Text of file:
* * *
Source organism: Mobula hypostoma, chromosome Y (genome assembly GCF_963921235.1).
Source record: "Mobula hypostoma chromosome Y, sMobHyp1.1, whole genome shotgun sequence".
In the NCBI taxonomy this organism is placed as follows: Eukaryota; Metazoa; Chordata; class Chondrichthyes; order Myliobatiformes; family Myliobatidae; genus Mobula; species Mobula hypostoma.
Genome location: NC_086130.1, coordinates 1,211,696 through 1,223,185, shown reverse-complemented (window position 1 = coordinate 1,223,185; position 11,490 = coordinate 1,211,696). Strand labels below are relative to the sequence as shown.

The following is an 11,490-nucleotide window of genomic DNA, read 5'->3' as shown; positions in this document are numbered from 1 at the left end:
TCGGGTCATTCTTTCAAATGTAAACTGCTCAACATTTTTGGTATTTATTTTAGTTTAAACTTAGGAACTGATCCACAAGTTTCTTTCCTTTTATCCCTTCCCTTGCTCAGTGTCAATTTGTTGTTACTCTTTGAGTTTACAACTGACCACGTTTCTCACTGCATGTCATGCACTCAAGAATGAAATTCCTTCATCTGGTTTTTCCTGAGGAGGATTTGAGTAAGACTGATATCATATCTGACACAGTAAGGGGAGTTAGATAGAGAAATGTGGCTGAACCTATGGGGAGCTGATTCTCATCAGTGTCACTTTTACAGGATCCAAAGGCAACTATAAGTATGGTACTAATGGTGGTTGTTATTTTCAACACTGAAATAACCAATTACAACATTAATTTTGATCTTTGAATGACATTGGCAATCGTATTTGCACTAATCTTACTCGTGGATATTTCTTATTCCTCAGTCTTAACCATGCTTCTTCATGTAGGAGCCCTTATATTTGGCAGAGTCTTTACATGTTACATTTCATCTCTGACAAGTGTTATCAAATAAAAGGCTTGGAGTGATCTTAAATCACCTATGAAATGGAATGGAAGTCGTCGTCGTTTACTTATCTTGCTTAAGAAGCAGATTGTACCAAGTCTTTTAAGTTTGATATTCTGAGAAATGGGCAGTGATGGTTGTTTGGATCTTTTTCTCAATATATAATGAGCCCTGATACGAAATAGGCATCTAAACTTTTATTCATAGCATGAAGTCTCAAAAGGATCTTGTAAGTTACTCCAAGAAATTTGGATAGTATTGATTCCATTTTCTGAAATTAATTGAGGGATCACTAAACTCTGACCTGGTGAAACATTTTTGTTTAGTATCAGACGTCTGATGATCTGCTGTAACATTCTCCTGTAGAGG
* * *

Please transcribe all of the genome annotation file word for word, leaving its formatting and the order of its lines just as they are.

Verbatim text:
Source organism: Mobula hypostoma, chromosome Y (genome assembly GCF_963921235.1).
Source record: "Mobula hypostoma chromosome Y, sMobHyp1.1, whole genome shotgun sequence".
In the NCBI taxonomy this organism is placed as follows: Eukaryota; Metazoa; Chordata; class Chondrichthyes; order Myliobatiformes; family Myliobatidae; genus Mobula; species Mobula hypostoma.
Genome location: NC_086130.1, coordinates 1,211,696 through 1,223,185, shown reverse-complemented (window position 1 = coordinate 1,223,185; position 11,490 = coordinate 1,211,696). Strand labels below are relative to the sequence as shown.

The following is an 11,490-nucleotide window of genomic DNA, read 5'->3' as shown; positions in this document are numbered from 1 at the left end:
TCGGGTCATTCTTTCAAATGTAAACTGCTCAACATTTTTGGTATTTATTTTAGTTTAAACTTAGGAACTGATCCACAAGTTTCTTTCCTTTTATCCCTTCCCTTGCTCAGTGTCAATTTGTTGTTACTCTTTGAGTTTACAACTGACCACGTTTCTCACTGCATGTCATGCACTCAAGAATGAAATTCCTTCATCTGGTTTTTCCTGAGGAGGATTTGAGTAAGACTGATATCATATCTGACACAGTAAGGGGAGTTAGATAGAGAAATGTGGCTGAACCTATGGGGAGCTGATTCTCATCAGTGTCACTTTTACAGGATCCAAAGGCAACTATAAGTATGGTACTAATGGTGGTTGTTATTTTCAACACTGAAATAACCAATTACAACATTAATTTTGATCTTTGAATGACATTGGCAATCGTATTTGCACTAATCTTACTCGTGGATATTTCTTATTCCTCAGTCTTAACCATGCTTCTTCATGTAGGAGCCCTTATATTTGGCAGAGTCTTTACATGTTACATTTCATCTCTGACAAGTGTTATCAAATAAAAGGCTTGGAGTGATCTTAAATCACCTATGAAATGGAATGGAAGTCGTCGTCGTTTACTTATCTTGCTTAAGAAGCAGATTGTACCAAGTCTTTTAAGTTTGATATTCTGAGAAATGGGCAGTGATGGTTGTTTGGATCTTTTTCTCAATATATAATGAGCCCTGATACGAAATAGGCATCTAAACTTTTATTCATAGCATGAAGTCTCAAAAGGATCTTGTAAGTTACTCCAAGAAATTTGGATAGTATTGATTCCATTTTCTGAAATTAATTGAGGGATCACTAAACTCTGACCTGGTGAAACATTTTTGTTTAGTATCAGACGTCTGATGATCTGCTGTAACATTCTCCTGTAGAGG